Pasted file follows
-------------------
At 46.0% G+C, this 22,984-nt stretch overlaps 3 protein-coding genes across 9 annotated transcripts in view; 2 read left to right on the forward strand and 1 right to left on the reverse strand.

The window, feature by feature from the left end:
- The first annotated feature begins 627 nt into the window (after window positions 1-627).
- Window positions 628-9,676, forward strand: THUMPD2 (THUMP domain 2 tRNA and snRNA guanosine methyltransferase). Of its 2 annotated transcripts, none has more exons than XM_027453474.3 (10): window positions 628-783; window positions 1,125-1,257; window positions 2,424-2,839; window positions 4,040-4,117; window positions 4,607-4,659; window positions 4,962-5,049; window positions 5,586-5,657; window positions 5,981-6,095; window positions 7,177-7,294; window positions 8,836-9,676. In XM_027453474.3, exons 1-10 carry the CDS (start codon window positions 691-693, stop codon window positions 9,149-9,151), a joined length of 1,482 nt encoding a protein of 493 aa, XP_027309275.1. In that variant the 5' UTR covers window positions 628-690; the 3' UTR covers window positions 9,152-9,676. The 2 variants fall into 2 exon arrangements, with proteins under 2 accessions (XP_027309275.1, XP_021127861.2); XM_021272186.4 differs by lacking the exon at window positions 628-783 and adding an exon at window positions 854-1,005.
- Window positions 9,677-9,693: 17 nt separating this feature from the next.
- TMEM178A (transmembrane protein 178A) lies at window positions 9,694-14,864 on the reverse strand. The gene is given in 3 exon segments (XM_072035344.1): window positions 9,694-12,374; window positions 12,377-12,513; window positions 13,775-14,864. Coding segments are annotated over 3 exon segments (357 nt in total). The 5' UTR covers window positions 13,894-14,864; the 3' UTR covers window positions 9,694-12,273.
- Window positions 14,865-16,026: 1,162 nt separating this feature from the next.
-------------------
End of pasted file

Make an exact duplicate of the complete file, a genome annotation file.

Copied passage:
At 46.0% G+C, this 22,984-nt stretch overlaps 3 protein-coding genes across 9 annotated transcripts in view; 2 read left to right on the forward strand and 1 right to left on the reverse strand.

The window, feature by feature from the left end:
- The first annotated feature begins 627 nt into the window (after window positions 1-627).
- Window positions 628-9,676, forward strand: THUMPD2 (THUMP domain 2 tRNA and snRNA guanosine methyltransferase). Of its 2 annotated transcripts, none has more exons than XM_027453474.3 (10): window positions 628-783; window positions 1,125-1,257; window positions 2,424-2,839; window positions 4,040-4,117; window positions 4,607-4,659; window positions 4,962-5,049; window positions 5,586-5,657; window positions 5,981-6,095; window positions 7,177-7,294; window positions 8,836-9,676. In XM_027453474.3, exons 1-10 carry the CDS (start codon window positions 691-693, stop codon window positions 9,149-9,151), a joined length of 1,482 nt encoding a protein of 493 aa, XP_027309275.1. In that variant the 5' UTR covers window positions 628-690; the 3' UTR covers window positions 9,152-9,676. The 2 variants fall into 2 exon arrangements, with proteins under 2 accessions (XP_027309275.1, XP_021127861.2); XM_021272186.4 differs by lacking the exon at window positions 628-783 and adding an exon at window positions 854-1,005.
- Window positions 9,677-9,693: 17 nt separating this feature from the next.
- TMEM178A (transmembrane protein 178A) lies at window positions 9,694-14,864 on the reverse strand. The gene is given in 3 exon segments (XM_072035344.1): window positions 9,694-12,374; window positions 12,377-12,513; window positions 13,775-14,864. Coding segments are annotated over 3 exon segments (357 nt in total). The 5' UTR covers window positions 13,894-14,864; the 3' UTR covers window positions 9,694-12,273.
- Window positions 14,865-16,026: 1,162 nt separating this feature from the next.